We Asked Older Adults To Tell Us Their Life’s Biggest Dreams. Here’s What They Said

You're never too old to dream

10/06/2017 12:16 PM IST | Updated 10/06/2017 12:16 PM IST
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When was the last time you asked your parents about their lives' dreams, goals and aspirations?

If you find that too weird a topic to bring up over dinner, you're not the only one.

Living in a 'young' nation, we are conditioned to think of ambition only in the context of youth. The idea that older adults in their 50s, 60s or 70s can have the desire to seek new or exciting life experiences rarely occurs to us. We assume that they 'had their chance' to figure things out, and eventually made peace with what life gave them. Then, there's the traditional notion that once you raise children, you live your dreams mainly through them and their achievements.

After all, which middle-aged adult goes on adventure trips or has career angst close to retirement? We're glad you asked. Because HuffPost spoke to 8 Indian adults, ranging in age from 55 to 76, and found out that their dreams are as vivid and bold as those of any youngster.

Ain't No Mountain High Enough

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Life among glaciers, leopards and snow-blanketed peaks 10,000 feet up in the Himalayas is not for everyone. But 76-year old Avinash Deshpande has been doing it every year for the last 14 years, and he says his dream is to keep doing it for as long as he lives.

What makes Deshpande's story special is the fact that his love affair with the Himalayas began in 2003, four years after retirement. Every year since, he has confidently marched alongside (and often ahead of) 20 and 30-year olds, negotiating the unforgiving Himalayan screes and slopes. At age 71, he undertook his most challenging trek, to Tapovan near Gaumukh, at an altitude of nearly 15,000 feet. Never once has he questioned what could prompt someone his age to brave the inhospitable terrain, sleep in dhabas and temples along the way, and even cross paths with leopards, among other mountain animals. All he knows is that it is a calling that he cannot resist. "In a few years, I want to move to an ashram up in the mountains, and keep exploring the secrets of the Himalayas. Only that can enable me to reach the highest level of transcendence," he says.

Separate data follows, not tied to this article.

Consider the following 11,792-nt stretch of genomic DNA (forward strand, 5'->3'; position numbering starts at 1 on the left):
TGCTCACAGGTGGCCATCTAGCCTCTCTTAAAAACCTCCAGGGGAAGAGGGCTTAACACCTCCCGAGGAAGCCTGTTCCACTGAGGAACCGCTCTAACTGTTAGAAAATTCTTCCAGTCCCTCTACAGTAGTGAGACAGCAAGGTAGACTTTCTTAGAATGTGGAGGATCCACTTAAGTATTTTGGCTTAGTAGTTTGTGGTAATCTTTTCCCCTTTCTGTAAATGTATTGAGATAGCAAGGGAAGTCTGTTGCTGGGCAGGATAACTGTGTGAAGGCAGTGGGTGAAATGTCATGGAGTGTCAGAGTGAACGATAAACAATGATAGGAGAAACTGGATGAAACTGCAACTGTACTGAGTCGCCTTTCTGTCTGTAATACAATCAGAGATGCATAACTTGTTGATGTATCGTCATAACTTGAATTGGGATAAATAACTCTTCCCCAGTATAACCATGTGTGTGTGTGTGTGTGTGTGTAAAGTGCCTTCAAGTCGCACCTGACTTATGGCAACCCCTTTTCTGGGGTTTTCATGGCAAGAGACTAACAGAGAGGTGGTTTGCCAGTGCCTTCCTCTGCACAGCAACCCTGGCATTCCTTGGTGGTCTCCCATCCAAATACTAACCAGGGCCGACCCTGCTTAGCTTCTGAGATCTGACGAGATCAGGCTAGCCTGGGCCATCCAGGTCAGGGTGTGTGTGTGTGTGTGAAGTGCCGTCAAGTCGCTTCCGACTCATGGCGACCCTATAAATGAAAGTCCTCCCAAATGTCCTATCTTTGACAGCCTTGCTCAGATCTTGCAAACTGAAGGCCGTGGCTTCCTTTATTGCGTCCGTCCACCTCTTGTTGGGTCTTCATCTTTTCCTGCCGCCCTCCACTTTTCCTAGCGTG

Clambering over mountains at 76 is hard enough; but finding a new career and getting professional degrees in one's fifties requires no less determination. A year-and-a-half shy of retirement, Delhi schoolteacher Neelam Shourie is filled with enthusiasm as she talks about her plans to do an MPhil—and possibly a PhD after that—and also her search for a corporate job.

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"I love working, and cannot bear the thought of doing nothing after retirement," Shourie says. It's not just idle talk: she completed her Post Graduation at 40, and upgraded from a Nursery Trained Teacher to a B.Ed at 41. What's more, she cleared the Central Teacher Eligibility Test at 54, even as her younger teaching colleagues struggled to do the same. "I am doing this for my happiness, my self-esteem and the 'wow' factor. Nothing else can give me a high," she says.

Creative Liberties

As a young civil servant nearly 30 years ago, Madhurima B. first witnessed what it was like to provide relief to poor villagers in her flood-ravaged home state of Assam. Over the years, she helped conduct health camps and worked in the State Women's Commission, which gave her insights into the problems faced by people.

"Giving people relief and joy through my work has always been an important goal," she says. However, the 55-year old has another ambition nurtured since childhood—writing. "I published my first novel in Assamese when my daughter was 7. In all, I have published 8 books, and several of my personal essays have been featured in newspapers," she says. She now aims to devote her time to writing and using her NGO to touch more people's lives. "It's important to have friends and family members with whom you can share your passions. That way, you won't lose sight of your dreams," she says.